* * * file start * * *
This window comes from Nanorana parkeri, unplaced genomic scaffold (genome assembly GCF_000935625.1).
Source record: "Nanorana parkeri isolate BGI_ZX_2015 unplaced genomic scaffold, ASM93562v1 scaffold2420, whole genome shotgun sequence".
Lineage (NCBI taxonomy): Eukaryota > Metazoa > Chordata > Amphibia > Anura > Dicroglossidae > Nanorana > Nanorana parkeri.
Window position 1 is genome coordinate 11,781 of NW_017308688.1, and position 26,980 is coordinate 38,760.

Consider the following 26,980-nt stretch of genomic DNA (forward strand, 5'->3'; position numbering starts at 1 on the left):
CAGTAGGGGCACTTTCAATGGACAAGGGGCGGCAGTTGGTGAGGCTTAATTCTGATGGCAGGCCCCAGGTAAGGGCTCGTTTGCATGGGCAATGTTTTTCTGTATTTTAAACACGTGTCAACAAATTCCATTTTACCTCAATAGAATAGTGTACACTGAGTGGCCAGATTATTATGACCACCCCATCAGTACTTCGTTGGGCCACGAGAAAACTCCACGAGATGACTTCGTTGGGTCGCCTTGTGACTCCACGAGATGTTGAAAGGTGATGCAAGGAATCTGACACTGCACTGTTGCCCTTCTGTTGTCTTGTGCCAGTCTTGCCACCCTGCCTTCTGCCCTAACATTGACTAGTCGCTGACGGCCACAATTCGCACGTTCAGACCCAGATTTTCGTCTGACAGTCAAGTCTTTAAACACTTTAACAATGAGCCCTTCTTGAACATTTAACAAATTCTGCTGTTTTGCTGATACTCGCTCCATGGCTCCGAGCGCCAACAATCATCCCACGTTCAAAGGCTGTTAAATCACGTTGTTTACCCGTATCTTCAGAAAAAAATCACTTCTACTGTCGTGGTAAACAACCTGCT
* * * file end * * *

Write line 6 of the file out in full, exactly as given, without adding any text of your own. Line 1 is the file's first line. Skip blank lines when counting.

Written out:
CAGTAGGGGCACTTTCAATGGACAAGGGGCGGCAGTTGGTGAGGCTTAATTCTGATGGCAGGCCCCAGGTAAGGGCTCGTTTGCATGGGCAATGTTTTTCTGTATTTTAAACACGTGTCAACAAATTCCATTTTACCTCAATAGAATAGTGTACACTGAGTGGCCAGATTATTATGACCACCCCATCAGTACTTCGTTGGGCCACGAGAAAACTCCACGAGATGACTTCGTTGGGTCGCCTTGTGACTCCACGAGATGTTGAAAGGTGATGCAAGGAATCTGACACTGCACTGTTGCCCTTCTGTTGTCTTGTGCCAGTCTTGCCACCCTGCCTTCTGCCCTAACATTGACTAGTCGCTGACGGCCACAATTCGCACGTTCAGACCCAGATTTTCGTCTGACAGTCAAGTCTTTAAACACTTTAACAATGAGCCCTTCTTGAACATTTAACAAATTCTGCTGTTTTGCTGATACTCGCTCCATGGCTCCGAGCGCCAACAATCATCCCACGTTCAAAGGCTGTTAAATCACGTTGTTTACCCGTATCTTCAGAAAAAAATCACTTCTACTGTCGTGGTAAACAACCTGCT